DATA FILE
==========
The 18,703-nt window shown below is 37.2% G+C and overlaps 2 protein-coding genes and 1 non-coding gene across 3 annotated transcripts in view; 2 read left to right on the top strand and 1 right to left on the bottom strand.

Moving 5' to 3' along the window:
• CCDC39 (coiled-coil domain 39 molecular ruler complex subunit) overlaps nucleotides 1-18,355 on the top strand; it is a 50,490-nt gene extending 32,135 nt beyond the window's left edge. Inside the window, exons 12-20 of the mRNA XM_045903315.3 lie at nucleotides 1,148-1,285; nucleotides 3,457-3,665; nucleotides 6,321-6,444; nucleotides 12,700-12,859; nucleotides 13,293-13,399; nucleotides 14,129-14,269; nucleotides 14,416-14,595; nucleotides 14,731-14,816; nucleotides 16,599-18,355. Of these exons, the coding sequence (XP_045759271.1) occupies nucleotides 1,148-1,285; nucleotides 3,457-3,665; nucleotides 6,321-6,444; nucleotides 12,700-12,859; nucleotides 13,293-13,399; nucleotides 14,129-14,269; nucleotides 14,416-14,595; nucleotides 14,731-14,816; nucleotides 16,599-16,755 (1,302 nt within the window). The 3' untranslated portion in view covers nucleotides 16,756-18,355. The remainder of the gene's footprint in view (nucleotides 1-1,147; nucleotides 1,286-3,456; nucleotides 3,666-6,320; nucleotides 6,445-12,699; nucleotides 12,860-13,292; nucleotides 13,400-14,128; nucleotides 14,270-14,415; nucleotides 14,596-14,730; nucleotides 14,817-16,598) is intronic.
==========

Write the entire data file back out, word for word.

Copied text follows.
The 18,703-nt window shown below is 37.2% G+C and overlaps 2 protein-coding genes and 1 non-coding gene across 3 annotated transcripts in view; 2 read left to right on the top strand and 1 right to left on the bottom strand.

Moving 5' to 3' along the window:
• CCDC39 (coiled-coil domain 39 molecular ruler complex subunit) overlaps nucleotides 1-18,355 on the top strand; it is a 50,490-nt gene extending 32,135 nt beyond the window's left edge. Inside the window, exons 12-20 of the mRNA XM_045903315.3 lie at nucleotides 1,148-1,285; nucleotides 3,457-3,665; nucleotides 6,321-6,444; nucleotides 12,700-12,859; nucleotides 13,293-13,399; nucleotides 14,129-14,269; nucleotides 14,416-14,595; nucleotides 14,731-14,816; nucleotides 16,599-18,355. Of these exons, the coding sequence (XP_045759271.1) occupies nucleotides 1,148-1,285; nucleotides 3,457-3,665; nucleotides 6,321-6,444; nucleotides 12,700-12,859; nucleotides 13,293-13,399; nucleotides 14,129-14,269; nucleotides 14,416-14,595; nucleotides 14,731-14,816; nucleotides 16,599-16,755 (1,302 nt within the window). The 3' untranslated portion in view covers nucleotides 16,756-18,355. The remainder of the gene's footprint in view (nucleotides 1-1,147; nucleotides 1,286-3,456; nucleotides 3,666-6,320; nucleotides 6,445-12,699; nucleotides 12,860-13,292; nucleotides 13,400-14,128; nucleotides 14,270-14,415; nucleotides 14,596-14,730; nucleotides 14,817-16,598) is intronic.